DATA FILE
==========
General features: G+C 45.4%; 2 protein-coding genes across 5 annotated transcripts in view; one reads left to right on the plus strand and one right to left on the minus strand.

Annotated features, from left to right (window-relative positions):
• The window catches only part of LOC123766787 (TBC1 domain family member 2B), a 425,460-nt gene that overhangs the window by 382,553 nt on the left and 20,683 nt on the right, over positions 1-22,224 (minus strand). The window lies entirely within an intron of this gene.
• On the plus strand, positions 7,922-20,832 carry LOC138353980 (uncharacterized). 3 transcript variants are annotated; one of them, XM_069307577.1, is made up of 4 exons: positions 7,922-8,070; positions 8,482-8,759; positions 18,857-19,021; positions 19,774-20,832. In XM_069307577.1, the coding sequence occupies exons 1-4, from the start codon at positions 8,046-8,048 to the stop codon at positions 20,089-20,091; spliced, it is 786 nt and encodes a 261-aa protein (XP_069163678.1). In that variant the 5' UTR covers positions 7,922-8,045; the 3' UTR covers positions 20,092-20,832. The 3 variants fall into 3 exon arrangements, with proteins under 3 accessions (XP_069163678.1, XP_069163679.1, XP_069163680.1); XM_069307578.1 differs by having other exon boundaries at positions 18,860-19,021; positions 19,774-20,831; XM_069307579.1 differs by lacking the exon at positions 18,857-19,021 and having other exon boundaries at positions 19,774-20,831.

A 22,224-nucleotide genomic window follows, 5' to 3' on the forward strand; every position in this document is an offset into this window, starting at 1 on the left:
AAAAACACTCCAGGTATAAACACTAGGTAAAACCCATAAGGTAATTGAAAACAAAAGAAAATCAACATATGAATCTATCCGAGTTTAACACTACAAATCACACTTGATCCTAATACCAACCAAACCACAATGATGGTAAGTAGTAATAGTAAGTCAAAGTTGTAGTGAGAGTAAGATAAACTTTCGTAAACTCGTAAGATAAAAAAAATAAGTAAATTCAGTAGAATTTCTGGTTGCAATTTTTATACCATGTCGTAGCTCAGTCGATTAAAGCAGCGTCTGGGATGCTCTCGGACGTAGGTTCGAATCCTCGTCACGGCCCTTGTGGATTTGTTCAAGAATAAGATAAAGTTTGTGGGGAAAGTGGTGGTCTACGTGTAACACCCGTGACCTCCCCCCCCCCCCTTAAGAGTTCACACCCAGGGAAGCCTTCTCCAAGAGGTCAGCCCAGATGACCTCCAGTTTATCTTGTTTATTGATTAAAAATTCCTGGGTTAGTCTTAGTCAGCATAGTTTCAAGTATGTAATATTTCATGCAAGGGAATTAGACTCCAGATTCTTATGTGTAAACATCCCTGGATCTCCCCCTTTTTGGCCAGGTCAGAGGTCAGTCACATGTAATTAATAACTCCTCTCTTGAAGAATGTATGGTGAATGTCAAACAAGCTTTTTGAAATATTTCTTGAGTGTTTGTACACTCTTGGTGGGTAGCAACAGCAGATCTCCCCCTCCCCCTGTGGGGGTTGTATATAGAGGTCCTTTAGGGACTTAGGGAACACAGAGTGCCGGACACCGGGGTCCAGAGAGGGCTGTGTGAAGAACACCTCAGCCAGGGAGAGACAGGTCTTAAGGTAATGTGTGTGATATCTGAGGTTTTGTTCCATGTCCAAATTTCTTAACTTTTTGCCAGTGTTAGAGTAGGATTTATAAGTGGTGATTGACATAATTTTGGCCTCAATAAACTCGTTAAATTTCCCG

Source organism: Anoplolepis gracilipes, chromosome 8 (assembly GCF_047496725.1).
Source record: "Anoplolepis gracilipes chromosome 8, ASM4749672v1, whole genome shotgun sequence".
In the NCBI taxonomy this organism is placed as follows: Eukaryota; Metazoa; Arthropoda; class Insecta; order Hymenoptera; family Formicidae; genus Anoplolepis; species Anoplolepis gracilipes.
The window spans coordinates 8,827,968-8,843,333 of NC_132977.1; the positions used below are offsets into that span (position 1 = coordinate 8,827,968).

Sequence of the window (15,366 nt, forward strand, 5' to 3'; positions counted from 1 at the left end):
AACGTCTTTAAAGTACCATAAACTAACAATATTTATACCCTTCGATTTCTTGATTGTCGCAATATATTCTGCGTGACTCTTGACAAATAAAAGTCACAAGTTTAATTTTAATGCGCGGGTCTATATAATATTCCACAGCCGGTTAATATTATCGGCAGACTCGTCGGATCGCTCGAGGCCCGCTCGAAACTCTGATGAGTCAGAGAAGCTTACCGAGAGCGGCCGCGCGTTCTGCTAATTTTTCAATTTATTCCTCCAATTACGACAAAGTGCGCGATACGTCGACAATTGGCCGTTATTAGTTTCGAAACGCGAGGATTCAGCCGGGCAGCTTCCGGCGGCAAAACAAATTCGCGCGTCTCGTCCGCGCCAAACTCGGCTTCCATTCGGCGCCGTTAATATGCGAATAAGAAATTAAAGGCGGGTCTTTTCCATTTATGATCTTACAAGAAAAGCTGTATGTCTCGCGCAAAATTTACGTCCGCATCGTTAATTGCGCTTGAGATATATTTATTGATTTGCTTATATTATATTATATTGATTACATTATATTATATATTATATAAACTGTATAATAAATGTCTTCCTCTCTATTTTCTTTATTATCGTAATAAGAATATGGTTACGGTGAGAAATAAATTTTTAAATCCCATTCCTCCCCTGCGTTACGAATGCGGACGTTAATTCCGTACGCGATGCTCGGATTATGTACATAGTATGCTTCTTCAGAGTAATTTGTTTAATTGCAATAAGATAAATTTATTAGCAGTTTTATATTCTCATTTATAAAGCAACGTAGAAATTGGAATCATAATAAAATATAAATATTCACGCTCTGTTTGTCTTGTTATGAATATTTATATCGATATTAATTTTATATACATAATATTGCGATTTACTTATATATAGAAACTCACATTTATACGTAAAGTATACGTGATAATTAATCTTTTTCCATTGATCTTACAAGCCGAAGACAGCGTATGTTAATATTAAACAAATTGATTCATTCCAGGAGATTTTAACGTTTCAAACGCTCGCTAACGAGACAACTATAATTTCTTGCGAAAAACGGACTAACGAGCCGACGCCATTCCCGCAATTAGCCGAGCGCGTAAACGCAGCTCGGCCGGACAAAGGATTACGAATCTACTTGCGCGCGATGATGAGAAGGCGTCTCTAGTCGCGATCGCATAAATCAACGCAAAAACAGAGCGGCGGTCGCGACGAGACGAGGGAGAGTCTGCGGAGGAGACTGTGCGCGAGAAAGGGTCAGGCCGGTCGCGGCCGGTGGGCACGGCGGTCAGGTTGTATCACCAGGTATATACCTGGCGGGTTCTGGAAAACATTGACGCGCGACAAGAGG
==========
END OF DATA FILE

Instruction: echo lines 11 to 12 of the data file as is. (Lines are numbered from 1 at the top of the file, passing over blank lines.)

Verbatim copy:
Sequence of the window (15,366 nt, forward strand, 5' to 3'; positions counted from 1 at the left end):
AACGTCTTTAAAGTACCATAAACTAACAATATTTATACCCTTCGATTTCTTGATTGTCGCAATATATTCTGCGTGACTCTTGACAAATAAAAGTCACAAGTTTAATTTTAATGCGCGGGTCTATATAATATTCCACAGCCGGTTAATATTATCGGCAGACTCGTCGGATCGCTCGAGGCCCGCTCGAAACTCTGATGAGTCAGAGAAGCTTACCGAGAGCGGCCGCGCGTTCTGCTAATTTTTCAATTTATTCCTCCAATTACGACAAAGTGCGCGATACGTCGACAATTGGCCGTTATTAGTTTCGAAACGCGAGGATTCAGCCGGGCAGCTTCCGGCGGCAAAACAAATTCGCGCGTCTCGTCCGCGCCAAACTCGGCTTCCATTCGGCGCCGTTAATATGCGAATAAGAAATTAAAGGCGGGTCTTTTCCATTTATGATCTTACAAGAAAAGCTGTATGTCTCGCGCAAAATTTACGTCCGCATCGTTAATTGCGCTTGAGATATATTTATTGATTTGCTTATATTATATTATATTGATTACATTATATTATATATTATATAAACTGTATAATAAATGTCTTCCTCTCTATTTTCTTTATTATCGTAATAAGAATATGGTTACGGTGAGAAATAAATTTTTAAATCCCATTCCTCCCCTGCGTTACGAATGCGGACGTTAATTCCGTACGCGATGCTCGGATTATGTACATAGTATGCTTCTTCAGAGTAATTTGTTTAATTGCAATAAGATAAATTTATTAGCAGTTTTATATTCTCATTTATAAAGCAACGTAGAAATTGGAATCATAATAAAATATAAATATTCACGCTCTGTTTGTCTTGTTATGAATATTTATATCGATATTAATTTTATATACATAATATTGCGATTTACTTATATATAGAAACTCACATTTATACGTAAAGTATACGTGATAATTAATCTTTTTCCATTGATCTTACAAGCCGAAGACAGCGTATGTTAATATTAAACAAATTGATTCATTCCAGGAGATTTTAACGTTTCAAACGCTCGCTAACGAGACAACTATAATTTCTTGCGAAAAACGGACTAACGAGCCGACGCCATTCCCGCAATTAGCCGAGCGCGTAAACGCAGCTCGGCCGGACAAAGGATTACGAATCTACTTGCGCGCGATGATGAGAAGGCGTCTCTAGTCGCGATCGCATAAATCAACGCAAAAACAGAGCGGCGGTCGCGACGAGACGAGGGAGAGTCTGCGGAGGAGACTGTGCGCGAGAAAGGGTCAGGCCGGTCGCGGCCGGTGGGCACGGCGGTCAGGTTGTATCACCAGGTATATACCTGGCGGGTTCTGGAAAACATTGACGCGCGACAAGAGG